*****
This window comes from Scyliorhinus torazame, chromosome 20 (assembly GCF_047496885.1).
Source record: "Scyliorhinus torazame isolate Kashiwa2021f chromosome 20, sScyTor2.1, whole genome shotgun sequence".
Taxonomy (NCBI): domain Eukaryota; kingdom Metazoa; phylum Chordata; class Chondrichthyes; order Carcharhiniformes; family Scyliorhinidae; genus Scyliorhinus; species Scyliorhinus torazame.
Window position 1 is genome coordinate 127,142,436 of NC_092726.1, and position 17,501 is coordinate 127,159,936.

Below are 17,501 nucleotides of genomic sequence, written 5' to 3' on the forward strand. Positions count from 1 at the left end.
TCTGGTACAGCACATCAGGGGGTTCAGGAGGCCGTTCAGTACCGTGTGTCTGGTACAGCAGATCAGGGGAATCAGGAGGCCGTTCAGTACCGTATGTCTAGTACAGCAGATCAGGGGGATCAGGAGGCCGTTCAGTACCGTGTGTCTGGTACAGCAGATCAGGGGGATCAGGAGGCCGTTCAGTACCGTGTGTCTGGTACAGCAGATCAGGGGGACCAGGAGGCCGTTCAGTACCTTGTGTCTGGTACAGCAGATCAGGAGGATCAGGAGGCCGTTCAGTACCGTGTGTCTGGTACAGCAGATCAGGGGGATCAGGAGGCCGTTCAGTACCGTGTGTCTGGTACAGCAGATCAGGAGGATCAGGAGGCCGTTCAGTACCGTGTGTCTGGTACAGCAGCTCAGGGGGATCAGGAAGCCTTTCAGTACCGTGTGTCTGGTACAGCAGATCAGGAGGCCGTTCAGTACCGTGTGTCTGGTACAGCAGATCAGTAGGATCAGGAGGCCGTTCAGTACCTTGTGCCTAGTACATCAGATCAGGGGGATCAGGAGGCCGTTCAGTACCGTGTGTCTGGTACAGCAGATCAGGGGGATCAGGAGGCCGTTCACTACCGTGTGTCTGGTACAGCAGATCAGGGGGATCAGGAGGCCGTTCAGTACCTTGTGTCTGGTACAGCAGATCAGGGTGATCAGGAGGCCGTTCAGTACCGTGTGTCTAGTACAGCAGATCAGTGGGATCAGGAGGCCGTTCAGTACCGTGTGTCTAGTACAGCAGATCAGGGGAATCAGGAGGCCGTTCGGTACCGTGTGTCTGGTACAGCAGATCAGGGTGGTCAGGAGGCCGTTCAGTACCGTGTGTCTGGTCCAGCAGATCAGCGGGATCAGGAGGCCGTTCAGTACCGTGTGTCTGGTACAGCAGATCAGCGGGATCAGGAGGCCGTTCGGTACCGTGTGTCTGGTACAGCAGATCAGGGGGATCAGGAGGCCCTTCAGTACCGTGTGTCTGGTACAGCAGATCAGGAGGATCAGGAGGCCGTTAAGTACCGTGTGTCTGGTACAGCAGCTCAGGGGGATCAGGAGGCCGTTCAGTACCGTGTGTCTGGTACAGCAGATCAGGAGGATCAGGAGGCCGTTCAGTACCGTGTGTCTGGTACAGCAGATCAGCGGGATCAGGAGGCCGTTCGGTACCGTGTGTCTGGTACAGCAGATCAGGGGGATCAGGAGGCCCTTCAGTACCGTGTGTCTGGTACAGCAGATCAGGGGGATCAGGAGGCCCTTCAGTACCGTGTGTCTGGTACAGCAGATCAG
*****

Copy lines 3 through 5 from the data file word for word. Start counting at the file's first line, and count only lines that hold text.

Taxonomy (NCBI): domain Eukaryota; kingdom Metazoa; phylum Chordata; class Chondrichthyes; order Carcharhiniformes; family Scyliorhinidae; genus Scyliorhinus; species Scyliorhinus torazame.
Window position 1 is genome coordinate 127,142,436 of NC_092726.1, and position 17,501 is coordinate 127,159,936.

Below are 17,501 nucleotides of genomic sequence, written 5' to 3' on the forward strand. Positions count from 1 at the left end.